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Knowledge Management (KM)
A new knowledge-based economy of learning individuals, organizations and economies has evolved from the machine-based economy which dominated the developed world throughout the twentieth century. The emergence of a new type of firm is signaled by the familiar symptoms of corporate change such as devolution of managerial responsibilities, more flexibility and skill in the workforce, more recourse to outsourcing, and increased networking both inside and outside the firm the better to transform knowledge into business value. (Vickery and Wurzburg, 1996)
Any attempt to produce a single model of 'the new firm' is made impossible by the continuing importance of understanding the firm in the context of its organizational culture, and history. The strategic decision-making of even the most progressive firms is still influenced strongly by the fact that firms are social phenomena whose identity is influences, and determined by the individuals of the organization. Far from acting quite independently of one another, employees, management and hourly together, are profoundly affected by their own history and by the behavior of other firms in their industry. Fro example, in automobile or aircraft production, where many of the technologies are used in common, firms also depend on their management of long-term relationships with specific suppliers in order to maintain their competitive advantage, and their own uniqueness. Because of the mutually beneficial aspect of this relationship, inter-firm alliances and customer networks can be major components in the matrix of knowledge assets which give a successful firm its competitive edge.
In this competitive, and dependant environment, how does an organization respond to the turnover of employees who possess much of the company identity and information? If the company is to continue on an uninterrupted path toward effectiveness in the marketplace, the knowledge must be managed, and maintained within the company walls even when key people choose to exercise other employment options. For example, According to Business Week online (2000) Daniel H. Schulman had lofty goals when he joined AT& T. As a junior marketer in 1981. His plans included climbing to the top of the corporate ladder, where he could look forward to a hefty salary, a chauffeur-driven limousine, and a membership at the Baltustrol Golf Club. But last year, shortly after Schulman finally reached the pinnacle as head of the company's $24 billion Consumer Services Div., he exited stage right, and become president of Internet startup company priceline.com. Inc.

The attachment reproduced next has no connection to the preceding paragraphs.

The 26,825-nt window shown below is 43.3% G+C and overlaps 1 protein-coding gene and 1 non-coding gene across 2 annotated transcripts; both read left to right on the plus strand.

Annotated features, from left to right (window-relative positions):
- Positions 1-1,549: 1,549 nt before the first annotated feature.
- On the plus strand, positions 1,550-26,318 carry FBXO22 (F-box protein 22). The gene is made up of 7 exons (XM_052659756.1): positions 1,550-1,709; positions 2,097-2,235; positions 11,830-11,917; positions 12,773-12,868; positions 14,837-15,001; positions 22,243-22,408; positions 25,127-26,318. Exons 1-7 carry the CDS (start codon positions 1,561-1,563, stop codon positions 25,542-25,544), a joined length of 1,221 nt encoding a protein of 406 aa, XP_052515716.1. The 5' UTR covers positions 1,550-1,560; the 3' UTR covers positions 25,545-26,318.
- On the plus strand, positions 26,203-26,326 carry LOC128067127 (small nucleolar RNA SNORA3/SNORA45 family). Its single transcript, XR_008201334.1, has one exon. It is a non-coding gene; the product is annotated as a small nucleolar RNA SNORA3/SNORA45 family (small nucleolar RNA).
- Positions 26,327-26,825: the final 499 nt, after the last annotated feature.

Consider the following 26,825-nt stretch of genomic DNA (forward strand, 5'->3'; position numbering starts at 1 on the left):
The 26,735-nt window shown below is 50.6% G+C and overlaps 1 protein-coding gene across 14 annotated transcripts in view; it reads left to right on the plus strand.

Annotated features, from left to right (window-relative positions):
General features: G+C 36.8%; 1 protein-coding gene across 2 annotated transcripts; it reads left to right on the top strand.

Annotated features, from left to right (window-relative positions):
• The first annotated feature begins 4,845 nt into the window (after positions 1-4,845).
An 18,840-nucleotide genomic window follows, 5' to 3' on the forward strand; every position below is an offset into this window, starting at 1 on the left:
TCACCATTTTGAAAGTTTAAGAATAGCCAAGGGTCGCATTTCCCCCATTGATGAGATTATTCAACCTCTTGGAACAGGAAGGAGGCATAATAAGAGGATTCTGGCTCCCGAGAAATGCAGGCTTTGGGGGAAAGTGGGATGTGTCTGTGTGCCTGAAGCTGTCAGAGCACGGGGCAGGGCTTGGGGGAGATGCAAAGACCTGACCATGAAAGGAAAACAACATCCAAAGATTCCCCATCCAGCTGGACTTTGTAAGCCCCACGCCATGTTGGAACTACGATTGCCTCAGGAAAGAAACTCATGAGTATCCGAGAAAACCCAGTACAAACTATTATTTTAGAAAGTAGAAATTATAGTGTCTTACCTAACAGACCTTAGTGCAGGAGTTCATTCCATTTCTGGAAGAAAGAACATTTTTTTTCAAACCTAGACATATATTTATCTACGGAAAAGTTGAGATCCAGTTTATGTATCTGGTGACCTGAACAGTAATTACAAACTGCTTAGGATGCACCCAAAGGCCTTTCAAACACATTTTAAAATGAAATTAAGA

In the paradigm of the workplace of 20 years ago, Schulman would be seen as throwing away all he had worked for at AT& T. For nearly 20 years. But in the WWW world, the wild, Wild West of internet startup opportunities, his move was advancement. Priceline.com gave him a $100 million multiyear compensation package. More important: AT& T. could not touch priceline.com when it came to producing an adrenaline rush. "You think about all the times in history you might have wished for a frontier to explore," says Schulman, 42. "The Net is one right here and now for our generation." (Business Week, 2000)
Unfortunately for AT& T, Schulman is not the only defector among its key executives. A dozen execs have left the company since the first of two new chairmen, C. Michael Armstrong arrived in late 1997 -- and they're still leaving in a steady stream long after his transition period ended. Some, like Schulman, were bitten by the startup bug. Others were impatient with AT& T's slow progress in transforming itself from a creaky old phone company into a speedy Internet player. In the presence of the competitive nature of the information industry and the increased mobility of talented employees the need for knowledge management is becoming more imperative.
According to Beazley, et.al, (2002) in an environment which is experiencing a high level of turnover, managing the knowledge of a company creates a number of valuable, and specific benefits. Through KM, the organization is able to:
Smoothly transition through succession planning, even in the face of unexpected personal changes.
Manage downsizing choices. When the organization downsizes due to inescapable economic pressures, key operation information is maintained, not lost.
Creates standards for promotion criteria by managing the individual skills, objectives and functions of a job.
Can be used as a recruiting tool. The organization which has managed and retained knowledge can offer new recruits a faster entry transition, which encouraged a higher rate of transition success.
AT& T's Dilemma
The higher level of turnover to AT& T. began just as the organization entered a crucial stage in its 123-year history. The new CEO Armstrong's goal was to increase AT& T's offerings from regular phone connections to state-of -- the art services such as high-speed Internet access, global networks for businesses, and wireless voice and data services. He also spent $110 billion on cable TV acquisitions. (Business week, 2000) His next step in order to rebuild AT& T's standing as a global communication leader was to integrate those operations into an effective and profitable business. At the same time, he had to fend off the competition of the regional Bell companies into the long-distance market, and address the steady exit of key managers and executives.